4. Instant return (suitable for toddlers in a bed)- the concept- you immediately return your child to their bed if they get out. This method can be physically exhausting, but is effective! It is simple, after putting your toddler to bed, leave the room and wait out of sight. If they get out of bed and leave the room, calmly repeat your bedtime phrase and walk them back to bed. Leave immediately (even if they get straight out of bed!). As soon as your toddler gets to the door, calmly return them to bed using the same bedtime phrase. Repeat this as many times as you need to until eventually your toddler falls asleep! They will become more and more tired and can’t sustain this level of activity every night! The great thing about this method is you are immediately responding to your child and it allows you to remain completely calm and neutral, but gives you a simple plan to follow. Perhaps try this method before Rapid return.
-With any sleep training or indeed bringing in new boundaries, use role play/toys to ‘act out’ the scenarios. This helps your toddler grasp the new concepts and normalises them! You can make these times silly and fun!
-Make sure you praise what the toddler CAN control, not what they can’t. E.g. not “You fell asleep SO quickly last night!”, but instead “I’m so proud of you because you stayed in your bed last night and you didn’t get out once!”
-When deciding on what method to take (if at all), think about what your child’s needs are at the moment and therefore what the most appropriate course of action is. What sits comfortably with your overall parenting style and family values? Do what’s right for YOUR CHILD and YOU. Feel free in your choice!
-When finding it hard to hear your toddler cry at bedtime, think about what they’re communicating. Are they expressing anger about a change in something they didn’t ask for? Is it over tiredness? Is it fear? Is it a need for a hug? Is it frustration/confusion? It can be tempting to react simply on the basis on wanting to stop the crying (by giving the toddler what they want). Sometimes giving them what they want will be the right thing to do e.g. crying because of teething, the right thing would be to comfort and give calpol. But sometimes, the right thing to do will be to hold your boundary rather than change the situation. E.g. if they are crying out of anger because you have put them to bed and they wanted to keep playing or because you’re doing something differently, you would hold your boundary! E.g. “I know you wanted to keep playing. But it is time for bed now. You can play with the tractor in the morning.” Or “I know you want Mummy to lie in bed with you. I’m not going to do that. But I am going to sit right next to the bed.”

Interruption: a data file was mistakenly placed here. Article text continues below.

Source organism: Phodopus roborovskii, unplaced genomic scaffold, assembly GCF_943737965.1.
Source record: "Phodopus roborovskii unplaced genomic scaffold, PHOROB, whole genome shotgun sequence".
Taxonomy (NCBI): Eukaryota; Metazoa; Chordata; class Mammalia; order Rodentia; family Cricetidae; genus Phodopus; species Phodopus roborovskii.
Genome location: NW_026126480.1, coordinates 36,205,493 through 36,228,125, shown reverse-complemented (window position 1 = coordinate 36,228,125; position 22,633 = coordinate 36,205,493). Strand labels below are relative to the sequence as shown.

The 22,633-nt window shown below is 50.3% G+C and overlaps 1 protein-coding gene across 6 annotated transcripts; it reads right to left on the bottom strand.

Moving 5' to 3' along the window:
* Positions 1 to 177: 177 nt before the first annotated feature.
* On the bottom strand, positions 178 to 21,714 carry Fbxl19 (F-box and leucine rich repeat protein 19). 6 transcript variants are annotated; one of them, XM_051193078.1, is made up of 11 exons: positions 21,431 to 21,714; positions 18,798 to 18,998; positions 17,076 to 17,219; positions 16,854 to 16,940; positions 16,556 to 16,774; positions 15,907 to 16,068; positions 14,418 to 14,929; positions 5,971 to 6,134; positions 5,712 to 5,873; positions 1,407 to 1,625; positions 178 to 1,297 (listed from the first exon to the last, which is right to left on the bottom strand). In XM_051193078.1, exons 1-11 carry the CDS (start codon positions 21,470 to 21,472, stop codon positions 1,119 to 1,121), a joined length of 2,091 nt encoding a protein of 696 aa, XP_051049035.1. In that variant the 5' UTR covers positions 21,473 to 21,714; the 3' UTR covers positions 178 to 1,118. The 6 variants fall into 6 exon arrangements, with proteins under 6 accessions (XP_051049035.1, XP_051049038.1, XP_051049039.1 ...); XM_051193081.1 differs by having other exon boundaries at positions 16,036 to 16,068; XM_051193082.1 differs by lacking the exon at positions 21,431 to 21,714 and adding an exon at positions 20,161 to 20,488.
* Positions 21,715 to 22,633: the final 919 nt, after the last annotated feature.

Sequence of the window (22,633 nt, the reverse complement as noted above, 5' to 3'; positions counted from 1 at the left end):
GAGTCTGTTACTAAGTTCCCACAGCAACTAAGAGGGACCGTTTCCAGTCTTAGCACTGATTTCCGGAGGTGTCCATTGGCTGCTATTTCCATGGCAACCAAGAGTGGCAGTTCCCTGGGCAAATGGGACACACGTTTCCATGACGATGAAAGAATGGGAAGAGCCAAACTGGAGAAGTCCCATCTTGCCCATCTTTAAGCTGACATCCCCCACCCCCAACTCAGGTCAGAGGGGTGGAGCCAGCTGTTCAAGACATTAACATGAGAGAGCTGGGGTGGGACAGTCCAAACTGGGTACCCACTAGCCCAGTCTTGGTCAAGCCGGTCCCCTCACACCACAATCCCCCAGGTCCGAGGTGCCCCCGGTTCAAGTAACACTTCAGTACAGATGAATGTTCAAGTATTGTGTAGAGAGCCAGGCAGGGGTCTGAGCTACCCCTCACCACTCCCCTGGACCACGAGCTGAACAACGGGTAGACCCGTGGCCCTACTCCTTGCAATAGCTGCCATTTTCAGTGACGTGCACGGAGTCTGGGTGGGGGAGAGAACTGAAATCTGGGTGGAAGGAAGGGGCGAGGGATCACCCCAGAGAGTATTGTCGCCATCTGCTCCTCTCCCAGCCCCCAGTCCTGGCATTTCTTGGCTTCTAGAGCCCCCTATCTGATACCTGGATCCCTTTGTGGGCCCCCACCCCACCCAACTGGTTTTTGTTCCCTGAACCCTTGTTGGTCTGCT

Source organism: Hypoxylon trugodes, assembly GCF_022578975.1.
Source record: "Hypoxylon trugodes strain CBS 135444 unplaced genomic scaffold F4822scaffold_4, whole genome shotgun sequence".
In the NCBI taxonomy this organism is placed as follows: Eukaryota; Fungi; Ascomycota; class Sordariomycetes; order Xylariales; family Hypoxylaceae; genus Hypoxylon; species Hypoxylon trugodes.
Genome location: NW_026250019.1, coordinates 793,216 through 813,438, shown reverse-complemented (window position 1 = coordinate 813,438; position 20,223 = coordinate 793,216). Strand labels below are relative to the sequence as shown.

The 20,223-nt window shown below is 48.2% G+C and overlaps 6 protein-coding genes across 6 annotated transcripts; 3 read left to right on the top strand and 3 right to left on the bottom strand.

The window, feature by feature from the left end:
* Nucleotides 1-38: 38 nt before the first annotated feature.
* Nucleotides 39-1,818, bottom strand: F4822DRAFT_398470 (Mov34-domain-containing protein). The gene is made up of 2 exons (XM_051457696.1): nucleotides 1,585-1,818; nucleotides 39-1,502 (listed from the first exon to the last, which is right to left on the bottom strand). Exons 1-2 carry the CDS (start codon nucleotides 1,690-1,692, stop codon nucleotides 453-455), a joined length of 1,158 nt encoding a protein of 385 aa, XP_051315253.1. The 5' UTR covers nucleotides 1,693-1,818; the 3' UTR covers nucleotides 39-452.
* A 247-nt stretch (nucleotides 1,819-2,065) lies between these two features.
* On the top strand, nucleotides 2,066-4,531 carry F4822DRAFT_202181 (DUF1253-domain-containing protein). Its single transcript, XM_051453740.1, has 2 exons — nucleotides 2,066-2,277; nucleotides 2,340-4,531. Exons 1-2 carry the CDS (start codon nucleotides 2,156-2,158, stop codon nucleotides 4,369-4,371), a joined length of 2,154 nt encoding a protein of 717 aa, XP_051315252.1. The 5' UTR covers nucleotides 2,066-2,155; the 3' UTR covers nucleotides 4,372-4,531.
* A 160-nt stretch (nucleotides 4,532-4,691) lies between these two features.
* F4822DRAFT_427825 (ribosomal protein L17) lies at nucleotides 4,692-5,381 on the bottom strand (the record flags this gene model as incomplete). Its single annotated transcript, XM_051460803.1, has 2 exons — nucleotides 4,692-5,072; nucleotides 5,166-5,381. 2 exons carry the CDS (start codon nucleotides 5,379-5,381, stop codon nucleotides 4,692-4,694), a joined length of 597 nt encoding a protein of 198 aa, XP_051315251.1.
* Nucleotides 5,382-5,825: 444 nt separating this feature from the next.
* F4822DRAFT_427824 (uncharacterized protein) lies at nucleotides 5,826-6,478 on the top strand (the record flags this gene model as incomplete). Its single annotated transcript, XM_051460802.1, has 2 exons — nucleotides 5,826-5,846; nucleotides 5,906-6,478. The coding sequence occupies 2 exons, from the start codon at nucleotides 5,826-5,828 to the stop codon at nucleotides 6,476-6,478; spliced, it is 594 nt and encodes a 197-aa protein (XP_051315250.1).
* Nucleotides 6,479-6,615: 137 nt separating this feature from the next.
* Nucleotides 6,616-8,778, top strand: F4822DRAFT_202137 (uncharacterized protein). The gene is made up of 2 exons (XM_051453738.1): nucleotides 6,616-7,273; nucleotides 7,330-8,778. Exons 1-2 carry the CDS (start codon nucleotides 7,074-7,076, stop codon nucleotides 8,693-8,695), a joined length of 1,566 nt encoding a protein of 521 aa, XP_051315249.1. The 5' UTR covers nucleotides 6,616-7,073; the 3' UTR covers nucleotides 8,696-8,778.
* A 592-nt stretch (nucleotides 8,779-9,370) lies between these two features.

-Not all toddlers understand or benefit from clocks like gro-clocks. Sometimes the concept of staying in bed until a certain thing happens can be confusing. A simple alternative is using a lamp on a timer switch. When it’s night time (time to be in bed and quiet), it is dark. When the lamp (light) is on, they know they are allowed to get out of bed and start the day. With early risers, you can use the timer to gradually help them learn to stay in bed quietly. Start with the lamp set to come on a little earlier than they already wake up and give them ridiculous amounts of praise when you come into the room saying “You stayed in bed so quietly until morning!”. After a few mornings of this, shift the timer by 5 or 10 minute increments every few mornings. You ought to see your toddler get better and better at understanding the dark room means staying in bed, and over time, they might learn to go back to sleep after their early waking.
-CONSISTENCY, CONSISTENCY, CONSISTENCY, is KEY!